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AP's name change drives business into a new era

Components supplier Automotive Products UK - better known as AP Borg & Beck - has changed its name to Automotive Products Driveline Technology following a multi-million pound buyout from AP Group.

Established for more than 70 years in the UK as a clutch systems manufacturer, APDT says the name change reflects the new ownership - backed by an international consortium of investors - and expanding horizons.

Exactly how much the buyout cost has not been made public. But the deal, brokered by managing director Andrew Richardson, includes technical and manufacturing facilities in Leamington Spa, where the company has been based since the 1920s, and a purpose-built factory near Bilbao in northern Spain. The total workforce is about 300 - 250 in the UK and the balance in Spain.

“We are doing so much more than just manufacturing clutches,” says Richardson. “We are deeply involved in the design and development of a critical sector of vehicles which takes in the whole driveline.”

Among APDT's long-standing aftermarket customers are Unipart and Delphi, while the original equipment sector supplies to prime names such as MG Rover, Land Rover, Honda, Volvo, Aston Martin and Ferrari as well as to commercial vehicle and marine manufacturers. It also has a strong technical partnership with the Japanese transmissions maker FCC.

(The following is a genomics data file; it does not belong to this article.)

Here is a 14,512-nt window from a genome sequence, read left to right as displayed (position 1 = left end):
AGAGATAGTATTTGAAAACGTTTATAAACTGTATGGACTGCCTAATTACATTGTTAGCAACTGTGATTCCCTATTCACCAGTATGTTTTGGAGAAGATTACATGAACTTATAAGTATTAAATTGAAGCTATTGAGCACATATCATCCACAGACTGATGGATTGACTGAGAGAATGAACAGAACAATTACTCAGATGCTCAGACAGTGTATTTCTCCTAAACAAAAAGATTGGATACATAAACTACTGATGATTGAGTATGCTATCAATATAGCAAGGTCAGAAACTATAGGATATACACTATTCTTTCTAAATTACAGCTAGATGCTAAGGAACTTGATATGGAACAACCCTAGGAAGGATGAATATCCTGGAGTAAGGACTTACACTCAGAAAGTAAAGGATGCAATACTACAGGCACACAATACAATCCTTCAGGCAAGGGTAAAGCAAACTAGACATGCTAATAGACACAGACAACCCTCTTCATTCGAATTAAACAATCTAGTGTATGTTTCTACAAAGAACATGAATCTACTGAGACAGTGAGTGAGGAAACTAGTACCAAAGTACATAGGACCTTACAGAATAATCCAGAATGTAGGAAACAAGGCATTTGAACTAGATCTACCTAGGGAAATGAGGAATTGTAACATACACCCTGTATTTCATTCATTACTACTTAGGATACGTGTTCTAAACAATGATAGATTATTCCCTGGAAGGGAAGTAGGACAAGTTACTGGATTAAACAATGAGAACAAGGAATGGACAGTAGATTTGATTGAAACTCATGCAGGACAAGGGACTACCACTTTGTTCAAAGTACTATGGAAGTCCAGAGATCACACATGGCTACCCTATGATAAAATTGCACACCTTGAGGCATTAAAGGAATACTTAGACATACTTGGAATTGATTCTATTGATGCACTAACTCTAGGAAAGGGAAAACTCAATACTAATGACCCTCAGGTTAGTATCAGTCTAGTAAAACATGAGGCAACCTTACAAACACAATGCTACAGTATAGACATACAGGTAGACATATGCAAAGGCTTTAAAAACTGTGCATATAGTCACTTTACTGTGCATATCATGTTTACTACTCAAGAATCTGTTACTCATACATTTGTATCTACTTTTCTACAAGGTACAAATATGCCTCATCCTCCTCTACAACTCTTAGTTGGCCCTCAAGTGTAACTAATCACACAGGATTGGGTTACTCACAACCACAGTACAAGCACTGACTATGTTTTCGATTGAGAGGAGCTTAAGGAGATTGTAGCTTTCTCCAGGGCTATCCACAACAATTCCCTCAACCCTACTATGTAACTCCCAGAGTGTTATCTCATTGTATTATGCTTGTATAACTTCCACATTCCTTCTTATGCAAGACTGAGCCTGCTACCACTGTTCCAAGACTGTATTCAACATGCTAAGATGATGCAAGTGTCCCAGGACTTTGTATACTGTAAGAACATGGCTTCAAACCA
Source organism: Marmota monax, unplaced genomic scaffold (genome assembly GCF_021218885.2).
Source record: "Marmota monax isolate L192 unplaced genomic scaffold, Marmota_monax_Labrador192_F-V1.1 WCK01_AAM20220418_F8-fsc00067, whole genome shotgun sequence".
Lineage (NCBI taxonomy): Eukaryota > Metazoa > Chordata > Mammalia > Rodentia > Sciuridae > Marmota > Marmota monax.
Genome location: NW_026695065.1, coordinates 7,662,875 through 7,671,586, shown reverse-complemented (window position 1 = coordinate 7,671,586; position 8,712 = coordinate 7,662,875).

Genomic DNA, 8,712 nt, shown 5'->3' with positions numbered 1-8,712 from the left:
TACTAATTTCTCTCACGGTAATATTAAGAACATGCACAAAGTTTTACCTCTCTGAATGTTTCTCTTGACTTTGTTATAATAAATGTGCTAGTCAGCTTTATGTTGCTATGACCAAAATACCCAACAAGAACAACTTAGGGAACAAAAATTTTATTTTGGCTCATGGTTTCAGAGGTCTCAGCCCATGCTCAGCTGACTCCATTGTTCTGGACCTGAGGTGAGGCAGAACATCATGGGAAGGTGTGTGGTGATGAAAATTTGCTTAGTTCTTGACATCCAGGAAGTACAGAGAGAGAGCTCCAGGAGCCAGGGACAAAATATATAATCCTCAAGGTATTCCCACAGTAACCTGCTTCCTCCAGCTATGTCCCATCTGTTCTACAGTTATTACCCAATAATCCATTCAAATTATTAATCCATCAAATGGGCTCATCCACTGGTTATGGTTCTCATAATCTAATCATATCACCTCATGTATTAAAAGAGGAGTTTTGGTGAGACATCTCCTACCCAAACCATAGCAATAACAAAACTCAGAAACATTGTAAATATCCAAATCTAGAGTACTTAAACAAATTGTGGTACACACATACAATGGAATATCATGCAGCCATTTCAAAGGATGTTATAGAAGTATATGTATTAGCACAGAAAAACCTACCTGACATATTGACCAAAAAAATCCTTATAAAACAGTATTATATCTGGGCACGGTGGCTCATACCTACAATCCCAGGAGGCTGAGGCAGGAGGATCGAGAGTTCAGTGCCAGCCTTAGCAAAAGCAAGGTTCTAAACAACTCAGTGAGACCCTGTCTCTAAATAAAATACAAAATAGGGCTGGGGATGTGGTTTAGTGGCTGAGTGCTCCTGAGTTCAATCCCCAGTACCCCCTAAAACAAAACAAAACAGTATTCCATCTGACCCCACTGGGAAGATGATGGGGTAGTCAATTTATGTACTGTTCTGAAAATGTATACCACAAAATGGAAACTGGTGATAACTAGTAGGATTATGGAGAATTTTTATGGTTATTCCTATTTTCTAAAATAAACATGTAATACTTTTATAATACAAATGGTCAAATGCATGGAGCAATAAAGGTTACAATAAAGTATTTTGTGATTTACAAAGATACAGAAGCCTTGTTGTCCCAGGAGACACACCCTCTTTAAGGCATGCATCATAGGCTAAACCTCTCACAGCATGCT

Richardson says the company is “poised to move forward with a number of new contracts and technological leads”.

“Going back a number of years, the clutch had the prime task of transmitting power from engine to wheels,” says Richardson. “Today it is an integral part of a much more complex mechanical and electronic mechanism which plays a key part in making the cars of today so much more refined.”

In the 1990s, AP Borg & Beck employed 1600 people at two sites in Leamington Spa. The first redundancies were announced in March, 1997 and were followed by further job losses in spring 1999 after AP Group had pledged to invest £3m in the surviving Tachbrook Road factory for new manufacturing equipment, better design and testing facilities and computing improvements.

At the time Richardson pointed to the success of a sister operation in Ancona, Italy - AP Italia - as the model for streamlining. “While the redundancies are very regrettable, with the changes and investments and by learning from our Italian counterparts, I am confident we can return to growth,” he was quoted.

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